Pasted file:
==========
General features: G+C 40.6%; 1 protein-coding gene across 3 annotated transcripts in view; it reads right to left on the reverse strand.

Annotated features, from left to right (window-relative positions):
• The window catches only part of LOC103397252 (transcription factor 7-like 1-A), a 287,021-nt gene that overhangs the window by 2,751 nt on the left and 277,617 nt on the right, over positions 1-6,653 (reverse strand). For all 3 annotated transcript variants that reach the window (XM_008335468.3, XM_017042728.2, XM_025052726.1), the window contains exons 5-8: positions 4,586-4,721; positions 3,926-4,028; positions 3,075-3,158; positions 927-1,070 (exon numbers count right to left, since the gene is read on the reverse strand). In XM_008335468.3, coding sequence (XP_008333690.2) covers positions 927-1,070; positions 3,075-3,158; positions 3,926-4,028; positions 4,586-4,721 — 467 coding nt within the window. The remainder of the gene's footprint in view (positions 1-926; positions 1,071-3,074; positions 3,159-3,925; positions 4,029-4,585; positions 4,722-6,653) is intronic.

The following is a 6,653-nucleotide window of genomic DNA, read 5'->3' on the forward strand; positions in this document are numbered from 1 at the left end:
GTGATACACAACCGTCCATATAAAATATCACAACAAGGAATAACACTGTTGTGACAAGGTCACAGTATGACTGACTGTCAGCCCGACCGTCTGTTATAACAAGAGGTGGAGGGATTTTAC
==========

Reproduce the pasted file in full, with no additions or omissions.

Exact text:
General features: G+C 40.6%; 1 protein-coding gene across 3 annotated transcripts in view; it reads right to left on the reverse strand.

Annotated features, from left to right (window-relative positions):
• The window catches only part of LOC103397252 (transcription factor 7-like 1-A), a 287,021-nt gene that overhangs the window by 2,751 nt on the left and 277,617 nt on the right, over positions 1-6,653 (reverse strand). For all 3 annotated transcript variants that reach the window (XM_008335468.3, XM_017042728.2, XM_025052726.1), the window contains exons 5-8: positions 4,586-4,721; positions 3,926-4,028; positions 3,075-3,158; positions 927-1,070 (exon numbers count right to left, since the gene is read on the reverse strand). In XM_008335468.3, coding sequence (XP_008333690.2) covers positions 927-1,070; positions 3,075-3,158; positions 3,926-4,028; positions 4,586-4,721 — 467 coding nt within the window. The remainder of the gene's footprint in view (positions 1-926; positions 1,071-3,074; positions 3,159-3,925; positions 4,029-4,585; positions 4,722-6,653) is intronic.

The following is a 6,653-nucleotide window of genomic DNA, read 5'->3' on the forward strand; positions in this document are numbered from 1 at the left end:
GTGATACACAACCGTCCATATAAAATATCACAACAAGGAATAACACTGTTGTGACAAGGTCACAGTATGACTGACTGTCAGCCCGACCGTCTGTTATAACAAGAGGTGGAGGGATTTTAC